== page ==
Calista visits EFF

Originally uploaded by Threat to Democracy

Unfortunately, I haven’t been keeping this site up to date as I’ve been blogging on the Stanford Law School Center for Internet and Society site.  To that end, here are my most recent posts:

The Unintended Consequences of CISPA

New Cybersecurity Bill Available

Revised Cybersecurity Act Needs Amendments for Privacy, Security

Thanks for following along.

While I was looking away, the odometer on The Shout rolled over 100,000. Hooray!
This week on Wired News, I write about leaking secrets and jailing reporters in my Circuit Court column Love the Leak, Hate the Leaker?.

Stop the spying, say Izzy and Callie

Isabella Granick Stone and Calista Granick Stone were born healthy and squealing on December 8th, 2007. Here’s how it went down:

On December 7th, my doctor called to inform me that my test for preeclampsia came back positive. Preeclampsia is a pre-seizure condition marked by high blood pressure and protein in the urine. The cure is delivery of the baby. So now I had a medical reason for induction, and I went in to the hospital later that afternoon.
Given my condition, we all expected the induction to take quite some time. Instead, they gave me a hormone to “ripen” the cervix and that sent me into full fledged labor less than an hour later. I think they gave me a quick release rather than slow release dose by accident. I also think I was ready to have the babies, as I was at 40 weeks and 5 days.

After a difficult hour or two, I settled in and spent the next 10 hours in unmedicated labor. I remember it as the same 5 minutes over and over again. Sleeping, noticing pain, breathing and moaning 5 times, pain receding, breathing and moaning 5 times, falling asleep again. Early in the morning on December 8th the anesthesiologist came to put in the epidural needle “just in case” it was needed. There were several scenarios where I definitely wanted the epidural, including a breach delivery of Baby B. However, getting the epidural in wreaked my concentration and resulted in a pretty painful 45 minutes as I tried to find a position that exposed my back for the doctor, but was also comfortable enough for managing the pain. Once that was done I tried to settle back into my pattern, but I’d lost my concentration and was getting close to 8 cm dilation. I got the epidural at about 7AM.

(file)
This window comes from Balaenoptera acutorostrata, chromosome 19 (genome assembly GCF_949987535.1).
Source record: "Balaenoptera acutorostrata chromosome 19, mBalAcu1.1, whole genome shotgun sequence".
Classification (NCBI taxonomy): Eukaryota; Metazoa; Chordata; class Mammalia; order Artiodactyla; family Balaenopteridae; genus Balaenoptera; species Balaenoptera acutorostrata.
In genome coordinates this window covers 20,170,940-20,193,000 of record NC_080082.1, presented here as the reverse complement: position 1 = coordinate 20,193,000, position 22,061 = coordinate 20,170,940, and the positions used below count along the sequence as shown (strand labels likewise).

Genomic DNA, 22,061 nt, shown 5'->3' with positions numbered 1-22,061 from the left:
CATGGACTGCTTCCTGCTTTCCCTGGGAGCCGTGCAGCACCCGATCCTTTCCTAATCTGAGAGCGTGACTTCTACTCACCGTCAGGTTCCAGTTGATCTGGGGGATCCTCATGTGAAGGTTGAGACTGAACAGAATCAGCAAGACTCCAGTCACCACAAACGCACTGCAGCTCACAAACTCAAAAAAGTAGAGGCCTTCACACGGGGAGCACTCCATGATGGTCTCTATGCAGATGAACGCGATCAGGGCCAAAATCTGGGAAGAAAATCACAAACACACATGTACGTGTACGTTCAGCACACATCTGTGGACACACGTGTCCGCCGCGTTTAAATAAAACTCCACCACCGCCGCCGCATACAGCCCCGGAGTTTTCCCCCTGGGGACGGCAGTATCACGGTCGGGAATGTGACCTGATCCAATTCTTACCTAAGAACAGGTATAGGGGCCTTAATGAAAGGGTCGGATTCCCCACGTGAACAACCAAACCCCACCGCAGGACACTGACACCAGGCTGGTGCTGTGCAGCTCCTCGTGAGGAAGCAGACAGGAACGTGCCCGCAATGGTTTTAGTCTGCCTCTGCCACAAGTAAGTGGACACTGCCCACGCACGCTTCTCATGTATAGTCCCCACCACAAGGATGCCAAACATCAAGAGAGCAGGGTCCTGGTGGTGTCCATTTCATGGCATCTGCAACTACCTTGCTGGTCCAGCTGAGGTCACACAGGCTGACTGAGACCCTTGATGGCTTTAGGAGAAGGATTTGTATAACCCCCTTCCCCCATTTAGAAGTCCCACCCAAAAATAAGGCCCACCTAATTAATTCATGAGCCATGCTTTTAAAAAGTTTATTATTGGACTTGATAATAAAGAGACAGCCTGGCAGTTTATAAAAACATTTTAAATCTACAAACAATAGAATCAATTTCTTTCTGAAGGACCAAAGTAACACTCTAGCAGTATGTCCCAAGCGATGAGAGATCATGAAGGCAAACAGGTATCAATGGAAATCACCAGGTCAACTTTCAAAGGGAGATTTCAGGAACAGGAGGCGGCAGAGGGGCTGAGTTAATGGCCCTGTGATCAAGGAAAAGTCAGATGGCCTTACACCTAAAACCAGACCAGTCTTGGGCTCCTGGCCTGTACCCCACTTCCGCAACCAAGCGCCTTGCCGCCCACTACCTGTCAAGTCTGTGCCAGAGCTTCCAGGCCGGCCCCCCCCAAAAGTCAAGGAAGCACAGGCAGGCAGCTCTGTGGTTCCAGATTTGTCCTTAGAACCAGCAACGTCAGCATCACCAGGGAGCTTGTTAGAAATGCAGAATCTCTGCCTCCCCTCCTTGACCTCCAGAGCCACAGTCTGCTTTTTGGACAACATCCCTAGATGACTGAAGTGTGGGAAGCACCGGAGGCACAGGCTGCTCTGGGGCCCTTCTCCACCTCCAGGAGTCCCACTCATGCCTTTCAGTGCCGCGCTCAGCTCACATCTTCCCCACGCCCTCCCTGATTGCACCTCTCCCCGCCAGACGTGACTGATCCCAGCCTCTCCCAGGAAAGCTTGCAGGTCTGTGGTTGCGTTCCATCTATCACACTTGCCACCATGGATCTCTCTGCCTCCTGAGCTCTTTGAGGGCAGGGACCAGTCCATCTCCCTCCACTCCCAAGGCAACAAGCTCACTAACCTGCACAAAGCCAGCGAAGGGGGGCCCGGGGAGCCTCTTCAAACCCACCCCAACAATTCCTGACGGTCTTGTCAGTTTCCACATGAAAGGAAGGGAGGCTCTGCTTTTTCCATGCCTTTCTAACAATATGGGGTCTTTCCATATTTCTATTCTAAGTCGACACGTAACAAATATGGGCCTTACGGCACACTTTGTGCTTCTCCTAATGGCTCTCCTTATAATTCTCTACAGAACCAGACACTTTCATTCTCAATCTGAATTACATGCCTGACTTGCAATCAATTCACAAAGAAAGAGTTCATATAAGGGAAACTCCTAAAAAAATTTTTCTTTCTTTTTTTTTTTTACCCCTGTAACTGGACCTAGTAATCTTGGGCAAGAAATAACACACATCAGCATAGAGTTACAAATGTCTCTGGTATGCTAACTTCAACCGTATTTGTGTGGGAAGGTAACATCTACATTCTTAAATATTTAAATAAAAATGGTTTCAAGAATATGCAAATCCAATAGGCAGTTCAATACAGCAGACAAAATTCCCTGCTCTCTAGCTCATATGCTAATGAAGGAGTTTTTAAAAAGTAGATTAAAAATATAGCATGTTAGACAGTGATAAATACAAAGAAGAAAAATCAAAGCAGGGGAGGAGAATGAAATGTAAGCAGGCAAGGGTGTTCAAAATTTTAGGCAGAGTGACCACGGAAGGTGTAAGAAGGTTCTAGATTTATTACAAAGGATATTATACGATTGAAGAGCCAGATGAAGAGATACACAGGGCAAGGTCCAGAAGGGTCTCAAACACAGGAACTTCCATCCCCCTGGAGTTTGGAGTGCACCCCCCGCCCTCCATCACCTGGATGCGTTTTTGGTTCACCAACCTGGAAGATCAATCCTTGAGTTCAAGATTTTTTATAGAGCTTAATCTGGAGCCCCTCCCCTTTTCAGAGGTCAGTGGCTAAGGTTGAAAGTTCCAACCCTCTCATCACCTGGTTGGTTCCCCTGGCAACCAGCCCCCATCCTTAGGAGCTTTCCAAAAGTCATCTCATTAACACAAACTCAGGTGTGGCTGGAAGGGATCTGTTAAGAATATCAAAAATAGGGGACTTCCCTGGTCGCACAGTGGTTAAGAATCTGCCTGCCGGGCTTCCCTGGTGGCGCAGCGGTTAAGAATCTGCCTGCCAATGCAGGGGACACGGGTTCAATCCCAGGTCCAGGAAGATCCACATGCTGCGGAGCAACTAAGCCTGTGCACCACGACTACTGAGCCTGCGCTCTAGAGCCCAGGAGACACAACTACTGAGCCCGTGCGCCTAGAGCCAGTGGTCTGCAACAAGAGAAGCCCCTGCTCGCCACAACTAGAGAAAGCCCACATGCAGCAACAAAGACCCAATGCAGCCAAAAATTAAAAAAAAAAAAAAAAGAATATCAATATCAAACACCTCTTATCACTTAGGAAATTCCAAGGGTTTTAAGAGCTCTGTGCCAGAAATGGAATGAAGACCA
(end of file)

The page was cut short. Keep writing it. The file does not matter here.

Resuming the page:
It was odd after the night of contractions not to know if I was having one, and to be sitting there chatting with Brad but knowing I was in labor. It was nice not to be in pain, but it was a strange disconnected feeling. At around 11A, the doctors came in to tell me that it was time to push the babies out, a process for which Kaiser requires mothers of twins to be in the operating room.

The operating room has a lovely view of the city, and when I got there there was a blimp lazily floating above the houses. I was to look at that view for the next 5 hours as I attempted to push out Baby A. The problem was that my contractions were six minutes apart. So even though I was pushing very effectively, the baby was sliding back in the interstitial period. I needed more contractions. First I agreed to pitocin, but that didn’t work. Next I wanted to stand up to allow gravity to help me, but I wasn’t permitted/able because I’d had the epidural. The nurses suggested other potentially helpful supported positions, but those did not work.

I believe the problem was that I was on magnesium sulfate for the preeclampsia, and that is a muscle relaxant. Taking a muscle relaxant when trying to have a muscle, the uterus, do the difficult work of pushing out a baby, is not helpful. After about 4 hours of pushing, they asked me how long I was going to keep at it. I told them I planned to push until the baby came out, and that I felt fine and would keep going. Having had the epidural had given me the break I needed (and a few hours sleep) to feel strong and rested. Still, the doctors began to talk about delivering the babies by Cesarean, which I did not want. I refused steadfastly, at which point they offered me “one last option”. They would use the vacuum on Twin A’s head to hold her in place, and I was to push her out. Brad asked everyone to leave the room, and we discussed it. I agreed to the vacuum, but would not agree that it was our last option. Nonetheless, the previously empty operating room flooded with people, clearly preparing for the surgical birth of the babies. One of the doctors was trying to tell me why the procedure was necessary. I remember saying “Let’s not talk about that. Let’s just win this thing right now.”

They put the vacuum on Isabella’s head, a contraction came, and I pushed her out in a single effort. Calista came headfirst 24 minutes later. It was the most exhilarating thing that ever happened to me.
Regarding my last post about induction, risk, health and welfare, here’s what my experience has lead me to conclude.

One medical intervention leads to another. Because I was induced, I needed morphine for the first two hours. Because I was on magnesium sulfate, I needed pitocin and eventually the vacuum.